Methodist Church calls for action to end Darfur violence

The Methodist Church urges a commitment to action following the publication of the report of the International Commission of Inquiry on Darfur to the UN. It is estimated that 70,000 people have died in the conflict, which has forced 1.8 million to leave their homes.

The report, published 1 February 2005, describes in some detail actions perpetrated by the Sudanese government and government allied militias including "killing of civilians, enforced disappearances, destruction of villages, rape and other forms of sexual violence, pillaging and forced displacement, throughout Darfur."

The report also documents ceasefire violations by rebel groups that are fighting the Janjaweed militia, but it is particularly critical of the Sudanese Government's actions and failure to protect civilians. On 16 January, the bombing of civilians took place even while the assessment team of the International Commission were still in Sudan. George Somerwill, a spokesperson for the UN assessment team, said: "It has been confirmed that the village of Hamada was nearly totally destroyed and that up to 105 civilians may have been killed, with the majority of victims being women and children." On 27 January aerial bombardments by the Government on the town of Shangil Tobai in North Darfur caused the deaths of around 100 people and more suffering for the people of that region.

Kofi Annan has said: "The crimes against humanity and war crimes that have been committed in Darfur may be no less serious and heinous than genocide." Mr Annan said that 'Action will have to be taken' and stated his belief that sanctions should be seriously considered against the Sudanese Government.

The report of the International Commission of Inquiry on Darfur recommends trying those responsible in the International Criminal Court. The UN Security Council will meet soon to decide if action should be taken against the Sudanese Government. British Ambassador to the UN Emyr Jones Parry has said "The British Position is that this is a case that is tailor-made for the International Criminal Court." The US has resisted the use of the International Criminal Court calling instead for an international tribunal to be established.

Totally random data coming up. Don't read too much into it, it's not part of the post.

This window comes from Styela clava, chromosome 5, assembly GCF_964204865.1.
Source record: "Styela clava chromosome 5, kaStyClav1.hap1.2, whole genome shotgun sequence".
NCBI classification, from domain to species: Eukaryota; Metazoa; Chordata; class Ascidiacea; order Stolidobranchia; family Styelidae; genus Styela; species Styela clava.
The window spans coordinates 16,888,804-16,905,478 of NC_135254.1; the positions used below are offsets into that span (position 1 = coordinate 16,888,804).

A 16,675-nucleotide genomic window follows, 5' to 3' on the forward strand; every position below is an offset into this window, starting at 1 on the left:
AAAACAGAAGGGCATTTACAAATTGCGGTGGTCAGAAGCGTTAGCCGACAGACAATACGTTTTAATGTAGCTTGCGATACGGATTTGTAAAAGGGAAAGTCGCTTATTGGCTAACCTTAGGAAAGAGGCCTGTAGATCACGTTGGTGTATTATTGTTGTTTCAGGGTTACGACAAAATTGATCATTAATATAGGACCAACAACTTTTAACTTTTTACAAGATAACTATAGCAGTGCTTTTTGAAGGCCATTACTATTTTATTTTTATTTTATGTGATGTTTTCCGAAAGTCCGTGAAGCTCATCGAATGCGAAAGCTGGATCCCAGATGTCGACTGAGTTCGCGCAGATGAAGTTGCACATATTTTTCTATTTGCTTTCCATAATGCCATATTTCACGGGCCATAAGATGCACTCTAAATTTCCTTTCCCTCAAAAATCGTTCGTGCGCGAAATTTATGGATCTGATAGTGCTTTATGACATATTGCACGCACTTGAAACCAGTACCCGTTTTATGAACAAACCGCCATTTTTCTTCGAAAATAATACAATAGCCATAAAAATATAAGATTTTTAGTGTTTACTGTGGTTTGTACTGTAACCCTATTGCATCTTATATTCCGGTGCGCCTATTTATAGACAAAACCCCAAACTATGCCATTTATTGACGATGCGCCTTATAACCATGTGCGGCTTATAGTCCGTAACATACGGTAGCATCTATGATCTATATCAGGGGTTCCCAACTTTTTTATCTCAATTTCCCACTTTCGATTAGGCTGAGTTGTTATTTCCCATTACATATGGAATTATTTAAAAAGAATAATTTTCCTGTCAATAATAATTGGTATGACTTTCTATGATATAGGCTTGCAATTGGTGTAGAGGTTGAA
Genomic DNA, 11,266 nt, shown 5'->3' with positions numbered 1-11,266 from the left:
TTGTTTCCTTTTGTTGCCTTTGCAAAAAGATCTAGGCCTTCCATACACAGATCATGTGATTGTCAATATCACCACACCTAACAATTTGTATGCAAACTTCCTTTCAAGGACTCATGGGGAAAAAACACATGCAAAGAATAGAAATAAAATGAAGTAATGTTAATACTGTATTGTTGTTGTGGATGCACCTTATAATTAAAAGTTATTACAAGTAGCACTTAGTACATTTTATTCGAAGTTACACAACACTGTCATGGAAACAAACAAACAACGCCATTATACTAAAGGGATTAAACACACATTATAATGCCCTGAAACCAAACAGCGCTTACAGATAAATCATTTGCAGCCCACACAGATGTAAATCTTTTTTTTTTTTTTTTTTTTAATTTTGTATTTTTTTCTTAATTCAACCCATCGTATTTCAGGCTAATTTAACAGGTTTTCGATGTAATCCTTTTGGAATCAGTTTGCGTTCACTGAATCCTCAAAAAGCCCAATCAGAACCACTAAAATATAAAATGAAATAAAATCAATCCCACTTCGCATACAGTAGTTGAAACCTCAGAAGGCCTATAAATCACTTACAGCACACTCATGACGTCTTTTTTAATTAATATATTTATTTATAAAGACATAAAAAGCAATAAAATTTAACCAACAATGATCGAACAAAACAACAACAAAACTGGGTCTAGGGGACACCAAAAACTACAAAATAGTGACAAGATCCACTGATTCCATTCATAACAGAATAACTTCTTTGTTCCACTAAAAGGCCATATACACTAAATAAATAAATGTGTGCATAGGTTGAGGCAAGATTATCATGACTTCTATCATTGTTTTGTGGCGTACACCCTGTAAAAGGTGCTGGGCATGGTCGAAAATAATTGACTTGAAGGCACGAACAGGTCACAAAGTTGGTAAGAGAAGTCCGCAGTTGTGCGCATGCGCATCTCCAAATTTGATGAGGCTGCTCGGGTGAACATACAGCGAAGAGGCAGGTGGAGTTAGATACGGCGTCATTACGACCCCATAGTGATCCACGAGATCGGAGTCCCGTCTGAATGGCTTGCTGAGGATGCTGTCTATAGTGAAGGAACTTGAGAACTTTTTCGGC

African Union forces operating under a limited peace keeping mandate currently number 1,400 though it has been promised that this number will be increased to 3,200 later this month.

Steve Hucklesby, Secretary for International Affairs said "There is a great deal of concern among many in the Methodist Church that in spite of consistent warnings of escalating violence in Darfur, there is little action being taken to impose a ceasefire. It is all too apparent that the size of the African Union peacekeeping force is wholly inadequate."

"The International Commission of Inquiry on Darfur has concluded that the Justice System in Sudan is incapable of prosecuting those accused of war crimes," says Steve. "It is right that persuasion should be used before sanctions; however, the time for persuasion has passed. In the light of continued aerial bombardment of civilian targets the UN Security Council must live up to its promise in September 2004 to take effective action to ensure full compliance with Security Council resolutions 1556 and 1564. We urge the UK Government to press for the force to be increased in size beyond the number promised so far and for a review the effectiveness of its current mandate. The Security Council must also ensure that those accused of killing, torture and rape are brought to justice".

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